Putin accused of staging event with handpicked relatives of Russian soldiers, as Kremlin attempts to quell anger over Ukraine war

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Russian President Vladimir Putin in Yerevan, Armenia, November 23, 2022. Contributor/Getty Images
Putin is said to meet with families of Russian soldiers to allay their fears of war.
However, many believe the Kremlin selects relatives to avoid confrontation, The Guardian reported.
The meeting comes as families of conscripted Russian soldiers take a more critical view of the war.
Two months after the Kremlin ordered a partial mobilization of Russian reserve forces, President Vladimir Putin is scheduled to meet with mothers and wives of conscripted men, the Kremlin said on Tuesday.
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But some suggest the contestants are deliberately hand-picked to stage little more than a publicity stunt for the Russian president, according to The Guardian.
Many in Russia are more critical of the war, amid reports of mobilized Russian soldiers being deployed in Ukraine with little training, poor equipment and often without clear orders.
It's unclear exactly when the meeting will take place, but Russia celebrates Mother's Day on November 27.
Two major stakeholders told The Guardian that they were not invited to the planned event.
In a video blog posted online earlier this week, Olga Tsukanova, co-leader of the grassroots movement Council of Mothers and Wives, accused Putin of "hiding" from them.
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The group has asked the Kremlin to stop the mobilization and bring back men from the front lines.
"Vladimir Vladimirovich [Putin], are you a man or what?" Tsukanova said in the video, according to The Guardian. "Do you have the courage to look us in the eye, not with hand-picked women and mothers in your pocket, but with real [women] who have traveled here from different cities to meet you?"
"We are waiting for your answer! Or will you go into hiding again?” said Tsukanova, whose son was drafted but has resisted being sent to Ukraine, The Guardian reported.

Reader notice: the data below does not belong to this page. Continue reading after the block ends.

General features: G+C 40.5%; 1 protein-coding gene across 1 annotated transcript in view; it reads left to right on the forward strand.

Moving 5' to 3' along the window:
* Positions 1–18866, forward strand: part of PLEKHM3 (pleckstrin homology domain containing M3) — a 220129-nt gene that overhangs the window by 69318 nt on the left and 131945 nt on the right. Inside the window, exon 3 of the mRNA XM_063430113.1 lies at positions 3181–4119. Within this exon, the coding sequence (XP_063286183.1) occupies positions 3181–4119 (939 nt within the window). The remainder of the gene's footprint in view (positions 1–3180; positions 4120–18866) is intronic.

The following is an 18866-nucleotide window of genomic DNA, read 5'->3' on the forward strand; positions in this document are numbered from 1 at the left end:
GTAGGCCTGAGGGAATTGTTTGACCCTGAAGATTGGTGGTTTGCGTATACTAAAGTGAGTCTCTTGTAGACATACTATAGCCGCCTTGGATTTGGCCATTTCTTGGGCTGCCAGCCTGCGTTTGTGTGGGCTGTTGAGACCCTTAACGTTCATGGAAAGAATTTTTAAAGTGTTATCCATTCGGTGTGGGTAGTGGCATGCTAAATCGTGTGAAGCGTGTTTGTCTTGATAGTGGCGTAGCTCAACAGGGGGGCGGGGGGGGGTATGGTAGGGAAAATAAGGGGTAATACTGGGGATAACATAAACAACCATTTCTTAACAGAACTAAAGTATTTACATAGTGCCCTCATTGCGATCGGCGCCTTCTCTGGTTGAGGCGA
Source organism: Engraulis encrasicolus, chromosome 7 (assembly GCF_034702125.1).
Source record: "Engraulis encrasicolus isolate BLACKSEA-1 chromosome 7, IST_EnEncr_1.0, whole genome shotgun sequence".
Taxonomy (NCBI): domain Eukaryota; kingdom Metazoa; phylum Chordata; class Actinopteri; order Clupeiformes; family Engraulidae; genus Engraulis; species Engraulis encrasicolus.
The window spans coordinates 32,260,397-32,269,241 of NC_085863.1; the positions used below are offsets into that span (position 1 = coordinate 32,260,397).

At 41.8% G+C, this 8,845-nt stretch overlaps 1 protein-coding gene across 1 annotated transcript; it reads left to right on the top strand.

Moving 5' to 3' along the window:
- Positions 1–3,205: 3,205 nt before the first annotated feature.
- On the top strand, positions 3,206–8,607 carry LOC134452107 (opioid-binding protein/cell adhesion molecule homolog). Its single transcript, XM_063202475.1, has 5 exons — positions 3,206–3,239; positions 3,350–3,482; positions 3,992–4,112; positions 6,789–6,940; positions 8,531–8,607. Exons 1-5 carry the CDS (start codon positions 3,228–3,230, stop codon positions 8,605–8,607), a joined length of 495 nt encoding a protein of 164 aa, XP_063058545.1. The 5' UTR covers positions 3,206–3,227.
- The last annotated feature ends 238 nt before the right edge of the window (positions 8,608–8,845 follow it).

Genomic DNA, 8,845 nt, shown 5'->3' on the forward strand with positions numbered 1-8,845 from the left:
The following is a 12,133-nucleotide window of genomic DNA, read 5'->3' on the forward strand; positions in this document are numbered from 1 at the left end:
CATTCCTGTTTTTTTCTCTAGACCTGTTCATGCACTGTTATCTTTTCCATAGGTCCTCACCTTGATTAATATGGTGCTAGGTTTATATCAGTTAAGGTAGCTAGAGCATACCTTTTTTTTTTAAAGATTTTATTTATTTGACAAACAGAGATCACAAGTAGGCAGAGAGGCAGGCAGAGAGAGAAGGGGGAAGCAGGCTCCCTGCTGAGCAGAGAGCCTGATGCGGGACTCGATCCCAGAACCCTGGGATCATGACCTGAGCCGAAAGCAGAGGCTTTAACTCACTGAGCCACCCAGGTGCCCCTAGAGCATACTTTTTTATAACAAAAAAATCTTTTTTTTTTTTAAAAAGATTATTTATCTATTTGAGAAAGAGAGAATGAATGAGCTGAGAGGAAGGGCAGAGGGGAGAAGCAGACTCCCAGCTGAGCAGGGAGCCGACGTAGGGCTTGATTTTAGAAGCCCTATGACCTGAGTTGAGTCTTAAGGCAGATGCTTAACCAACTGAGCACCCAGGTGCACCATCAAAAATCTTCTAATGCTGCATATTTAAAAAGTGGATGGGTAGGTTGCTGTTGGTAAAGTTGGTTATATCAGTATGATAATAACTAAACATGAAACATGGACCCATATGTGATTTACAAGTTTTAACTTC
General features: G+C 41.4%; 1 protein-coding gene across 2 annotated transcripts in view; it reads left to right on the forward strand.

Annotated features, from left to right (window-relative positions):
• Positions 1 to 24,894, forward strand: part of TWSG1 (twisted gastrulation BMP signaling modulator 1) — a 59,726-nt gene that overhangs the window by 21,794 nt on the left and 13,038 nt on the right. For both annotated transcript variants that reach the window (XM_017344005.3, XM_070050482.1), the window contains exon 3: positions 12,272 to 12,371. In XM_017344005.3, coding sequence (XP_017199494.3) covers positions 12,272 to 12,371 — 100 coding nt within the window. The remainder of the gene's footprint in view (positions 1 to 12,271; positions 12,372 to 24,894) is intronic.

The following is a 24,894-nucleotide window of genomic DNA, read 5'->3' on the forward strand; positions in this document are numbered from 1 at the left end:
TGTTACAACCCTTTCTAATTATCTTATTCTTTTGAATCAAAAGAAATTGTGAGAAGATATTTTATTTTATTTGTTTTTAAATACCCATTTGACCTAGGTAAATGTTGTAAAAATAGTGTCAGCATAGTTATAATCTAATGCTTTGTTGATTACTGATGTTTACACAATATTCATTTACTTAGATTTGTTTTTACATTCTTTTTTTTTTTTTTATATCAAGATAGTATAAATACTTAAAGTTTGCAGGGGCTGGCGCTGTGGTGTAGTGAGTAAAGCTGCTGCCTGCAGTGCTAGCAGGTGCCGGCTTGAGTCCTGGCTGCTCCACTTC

Valentina Melnikova, a veteran advocate for the NGO Soldiers' Mothers Committee, told The Guardian that since the Russian invasion began on February 24, they have received thousands of complaints.
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"Of course they didn't invite us [to the event] and we obviously don't want to go," she told The Guardian. "We are not comfortable walking with the families of mobilized [soldiers] who were willing to let their husbands and sons die at the front."
Hundreds of thousands of Russian soldiers have been sent to Ukraine, including some of the more than 300,000 reservists drafted in September.
The problems facing Russian troops in Ukraine have been compounded by their wives and mothers at home, who have begun posting grievances on social media and reaching out to regional authorities, The Washington Post reported.
A woman told the Post last week that she had to give up her television because the war in Ukraine, where her husband had been sent to fight, made her aggressive.
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"I'm just an ordinary woman and I want to live in peace. That's all I want," the woman said.
The news comes just weeks after Russian troops pulled out of Kherson, Ukraine's first major city and only regional capital to be captured from Moscow since the invasion began.
Read the original article on Business Insider
Wladimir Putin
President of Russia

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